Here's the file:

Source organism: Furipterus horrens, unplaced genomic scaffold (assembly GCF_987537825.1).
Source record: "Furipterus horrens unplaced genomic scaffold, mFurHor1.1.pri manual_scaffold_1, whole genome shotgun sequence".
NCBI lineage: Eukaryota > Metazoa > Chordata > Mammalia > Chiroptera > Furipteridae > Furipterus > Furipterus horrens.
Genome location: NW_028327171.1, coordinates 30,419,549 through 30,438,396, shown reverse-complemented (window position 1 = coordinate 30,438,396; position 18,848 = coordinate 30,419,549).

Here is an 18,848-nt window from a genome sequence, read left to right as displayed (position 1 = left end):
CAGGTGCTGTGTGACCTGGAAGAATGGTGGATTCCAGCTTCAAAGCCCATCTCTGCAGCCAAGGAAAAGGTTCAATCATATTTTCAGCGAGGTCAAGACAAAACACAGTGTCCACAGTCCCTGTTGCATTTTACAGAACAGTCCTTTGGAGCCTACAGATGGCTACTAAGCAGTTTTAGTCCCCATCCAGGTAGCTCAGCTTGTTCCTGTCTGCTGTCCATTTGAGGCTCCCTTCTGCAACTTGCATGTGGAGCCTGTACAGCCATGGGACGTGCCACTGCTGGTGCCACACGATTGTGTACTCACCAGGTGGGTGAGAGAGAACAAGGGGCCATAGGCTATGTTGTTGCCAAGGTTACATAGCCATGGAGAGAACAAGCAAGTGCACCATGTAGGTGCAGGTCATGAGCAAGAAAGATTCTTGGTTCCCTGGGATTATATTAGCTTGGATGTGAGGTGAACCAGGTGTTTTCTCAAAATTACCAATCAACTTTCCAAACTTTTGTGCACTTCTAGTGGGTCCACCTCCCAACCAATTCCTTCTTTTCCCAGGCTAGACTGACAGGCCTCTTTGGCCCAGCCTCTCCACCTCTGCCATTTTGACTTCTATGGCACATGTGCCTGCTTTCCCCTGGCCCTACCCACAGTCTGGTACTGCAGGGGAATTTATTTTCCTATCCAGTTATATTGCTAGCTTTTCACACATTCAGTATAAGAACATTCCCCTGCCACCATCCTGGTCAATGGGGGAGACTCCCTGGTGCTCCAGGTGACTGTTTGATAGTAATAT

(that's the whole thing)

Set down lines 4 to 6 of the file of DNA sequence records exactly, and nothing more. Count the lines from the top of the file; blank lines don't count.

Genome location: NW_028327171.1, coordinates 30,419,549 through 30,438,396, shown reverse-complemented (window position 1 = coordinate 30,438,396; position 18,848 = coordinate 30,419,549).

Here is an 18,848-nt window from a genome sequence, read left to right as displayed (position 1 = left end):
CAGGTGCTGTGTGACCTGGAAGAATGGTGGATTCCAGCTTCAAAGCCCATCTCTGCAGCCAAGGAAAAGGTTCAATCATATTTTCAGCGAGGTCAAGACAAAACACAGTGTCCACAGTCCCTGTTGCATTTTACAGAACAGTCCTTTGGAGCCTACAGATGGCTACTAAGCAGTTTTAGTCCCCATCCAGGTAGCTCAGCTTGTTCCTGTCTGCTGTCCATTTGAGGCTCCCTTCTGCAACTTGCATGTGGAGCCTGTACAGCCATGGGACGTGCCACTGCTGGTGCCACACGATTGTGTACTCACCAGGTGGGTGAGAGAGAACAAGGGGCCATAGGCTATGTTGTTGCCAAGGTTACATAGCCATGGAGAGAACAAGCAAGTGCACCATGTAGGTGCAGGTCATGAGCAAGAAAGATTCTTGGTTCCCTGGGATTATATTAGCTTGGATGTGAGGTGAACCAGGTGTTTTCTCAAAATTACCAATCAACTTTCCAAACTTTTGTGCACTTCTAGTGGGTCCACCTCCCAACCAATTCCTTCTTTTCCCAGGCTAGACTGACAGGCCTCTTTGGCCCAGCCTCTCCACCTCTGCCATTTTGACTTCTATGGCACATGTGCCTGCTTTCCCCTGGCCCTACCCACAGTCTGGTACTGCAGGGGAATTTATTTTCCTATCCAGTTATATTGCTAGCTTTTCACACATTCAGTATAAGAACATTCCCCTGCCACCATCCTGGTCAATGGGGGAGACTCCCTGGTGCTCCAGGTGACTGTTTGATAGTAATAT